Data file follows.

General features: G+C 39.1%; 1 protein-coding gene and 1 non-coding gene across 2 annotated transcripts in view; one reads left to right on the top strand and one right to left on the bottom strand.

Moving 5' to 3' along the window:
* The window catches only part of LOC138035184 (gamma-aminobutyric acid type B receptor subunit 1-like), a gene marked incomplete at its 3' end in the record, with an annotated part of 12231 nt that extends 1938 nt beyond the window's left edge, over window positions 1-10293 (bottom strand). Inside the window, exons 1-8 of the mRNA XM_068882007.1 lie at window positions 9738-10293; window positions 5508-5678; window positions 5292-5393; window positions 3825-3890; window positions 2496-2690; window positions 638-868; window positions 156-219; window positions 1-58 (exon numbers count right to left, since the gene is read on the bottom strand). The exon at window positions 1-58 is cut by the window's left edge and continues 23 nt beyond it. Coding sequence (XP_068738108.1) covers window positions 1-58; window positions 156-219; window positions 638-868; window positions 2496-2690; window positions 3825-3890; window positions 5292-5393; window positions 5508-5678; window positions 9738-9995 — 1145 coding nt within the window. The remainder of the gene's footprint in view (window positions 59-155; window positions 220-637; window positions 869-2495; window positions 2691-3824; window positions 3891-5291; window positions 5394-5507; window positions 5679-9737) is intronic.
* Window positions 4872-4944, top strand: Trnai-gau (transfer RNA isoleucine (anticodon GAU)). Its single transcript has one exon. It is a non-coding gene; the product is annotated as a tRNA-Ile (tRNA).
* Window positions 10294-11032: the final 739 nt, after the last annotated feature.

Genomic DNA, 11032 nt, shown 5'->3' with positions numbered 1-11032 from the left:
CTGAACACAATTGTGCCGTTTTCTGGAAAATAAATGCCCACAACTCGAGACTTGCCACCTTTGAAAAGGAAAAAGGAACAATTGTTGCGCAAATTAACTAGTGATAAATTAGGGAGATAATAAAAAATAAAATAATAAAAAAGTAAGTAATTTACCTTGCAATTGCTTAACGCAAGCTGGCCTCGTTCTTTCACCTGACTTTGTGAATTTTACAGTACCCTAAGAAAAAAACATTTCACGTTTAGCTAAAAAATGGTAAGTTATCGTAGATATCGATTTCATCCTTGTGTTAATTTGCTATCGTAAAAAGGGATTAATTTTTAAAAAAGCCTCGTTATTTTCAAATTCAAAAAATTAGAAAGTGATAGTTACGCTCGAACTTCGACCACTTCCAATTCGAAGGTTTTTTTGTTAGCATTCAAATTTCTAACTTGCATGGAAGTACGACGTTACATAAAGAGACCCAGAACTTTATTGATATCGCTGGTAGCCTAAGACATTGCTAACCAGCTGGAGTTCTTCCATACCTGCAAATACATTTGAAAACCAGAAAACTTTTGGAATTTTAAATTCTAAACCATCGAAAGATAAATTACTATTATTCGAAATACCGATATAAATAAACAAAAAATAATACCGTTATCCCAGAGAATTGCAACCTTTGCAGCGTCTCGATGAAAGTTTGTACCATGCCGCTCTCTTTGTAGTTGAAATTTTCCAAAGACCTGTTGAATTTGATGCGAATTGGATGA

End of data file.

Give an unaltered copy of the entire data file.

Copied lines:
General features: G+C 39.1%; 1 protein-coding gene and 1 non-coding gene across 2 annotated transcripts in view; one reads left to right on the top strand and one right to left on the bottom strand.

Moving 5' to 3' along the window:
* The window catches only part of LOC138035184 (gamma-aminobutyric acid type B receptor subunit 1-like), a gene marked incomplete at its 3' end in the record, with an annotated part of 12231 nt that extends 1938 nt beyond the window's left edge, over window positions 1-10293 (bottom strand). Inside the window, exons 1-8 of the mRNA XM_068882007.1 lie at window positions 9738-10293; window positions 5508-5678; window positions 5292-5393; window positions 3825-3890; window positions 2496-2690; window positions 638-868; window positions 156-219; window positions 1-58 (exon numbers count right to left, since the gene is read on the bottom strand). The exon at window positions 1-58 is cut by the window's left edge and continues 23 nt beyond it. Coding sequence (XP_068738108.1) covers window positions 1-58; window positions 156-219; window positions 638-868; window positions 2496-2690; window positions 3825-3890; window positions 5292-5393; window positions 5508-5678; window positions 9738-9995 — 1145 coding nt within the window. The remainder of the gene's footprint in view (window positions 59-155; window positions 220-637; window positions 869-2495; window positions 2691-3824; window positions 3891-5291; window positions 5394-5507; window positions 5679-9737) is intronic.
* Window positions 4872-4944, top strand: Trnai-gau (transfer RNA isoleucine (anticodon GAU)). Its single transcript has one exon. It is a non-coding gene; the product is annotated as a tRNA-Ile (tRNA).
* Window positions 10294-11032: the final 739 nt, after the last annotated feature.

Genomic DNA, 11032 nt, shown 5'->3' with positions numbered 1-11032 from the left:
CTGAACACAATTGTGCCGTTTTCTGGAAAATAAATGCCCACAACTCGAGACTTGCCACCTTTGAAAAGGAAAAAGGAACAATTGTTGCGCAAATTAACTAGTGATAAATTAGGGAGATAATAAAAAATAAAATAATAAAAAAGTAAGTAATTTACCTTGCAATTGCTTAACGCAAGCTGGCCTCGTTCTTTCACCTGACTTTGTGAATTTTACAGTACCCTAAGAAAAAAACATTTCACGTTTAGCTAAAAAATGGTAAGTTATCGTAGATATCGATTTCATCCTTGTGTTAATTTGCTATCGTAAAAAGGGATTAATTTTTAAAAAAGCCTCGTTATTTTCAAATTCAAAAAATTAGAAAGTGATAGTTACGCTCGAACTTCGACCACTTCCAATTCGAAGGTTTTTTTGTTAGCATTCAAATTTCTAACTTGCATGGAAGTACGACGTTACATAAAGAGACCCAGAACTTTATTGATATCGCTGGTAGCCTAAGACATTGCTAACCAGCTGGAGTTCTTCCATACCTGCAAATACATTTGAAAACCAGAAAACTTTTGGAATTTTAAATTCTAAACCATCGAAAGATAAATTACTATTATTCGAAATACCGATATAAATAAACAAAAAATAATACCGTTATCCCAGAGAATTGCAACCTTTGCAGCGTCTCGATGAAAGTTTGTACCATGCCGCTCTCTTTGTAGTTGAAATTTTCCAAAGACCTGTTGAATTTGATGCGAATTGGATGA